Monday, 18 October 2004

ECUSA reaction

The Presiding Bishop of the American Episcopal Church, Frank Griswold has issued some preliminary reflections on the Windsor Report. He begins:

I write to you from London where I am attending a meeting of the Primates’ Standing Committee. I have had a matter of hours to review the Report of the Lambeth Commission on Communion, thus I will now offer only some preliminary observations. It will take considerable time to reflect upon the Report, which consists of some 100 pages.

Read the rest of his comments in full by clicking the following link

Over the next months it will be discussed in a number of venues, including the Executive Council meeting in November and the Winter Meeting of the House of Bishops in January. After an opportunity for further study and reflection, I will have more to say about the Commission’s work.

The members of the Commission, chaired by Archbishop Robin Eames, clearly have worked with care and great diligence, and the fact that they have unanimously put forward the Report, which individually may give them pause, is no small accomplishment.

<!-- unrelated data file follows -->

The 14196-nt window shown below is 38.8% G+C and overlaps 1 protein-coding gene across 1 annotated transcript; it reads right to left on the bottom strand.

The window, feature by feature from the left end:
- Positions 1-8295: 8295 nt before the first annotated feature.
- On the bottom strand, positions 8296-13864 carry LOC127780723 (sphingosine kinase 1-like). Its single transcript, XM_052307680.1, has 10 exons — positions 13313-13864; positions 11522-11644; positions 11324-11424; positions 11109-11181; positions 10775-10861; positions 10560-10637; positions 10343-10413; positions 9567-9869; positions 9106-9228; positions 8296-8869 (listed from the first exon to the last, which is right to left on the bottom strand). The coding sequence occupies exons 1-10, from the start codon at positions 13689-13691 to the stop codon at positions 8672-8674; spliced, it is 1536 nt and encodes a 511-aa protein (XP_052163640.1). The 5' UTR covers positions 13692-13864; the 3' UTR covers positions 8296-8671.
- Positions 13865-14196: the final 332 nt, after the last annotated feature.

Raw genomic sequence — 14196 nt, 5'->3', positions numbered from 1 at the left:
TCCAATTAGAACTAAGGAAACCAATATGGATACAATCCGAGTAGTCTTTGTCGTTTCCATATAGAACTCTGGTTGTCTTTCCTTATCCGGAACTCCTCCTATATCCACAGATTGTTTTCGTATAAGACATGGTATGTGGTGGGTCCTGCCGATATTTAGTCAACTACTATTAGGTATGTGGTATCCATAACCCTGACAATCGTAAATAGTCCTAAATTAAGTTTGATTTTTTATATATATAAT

The Commission was obliged to consider a number of sometimes conflicting concerns, and therefore in these next days the Report will doubtless be read from many points of view and given any number of interpretations. It is extremely important that it be read carefully as a whole and viewed in its entirety rather than being read selectively to buttress any particular perspectives.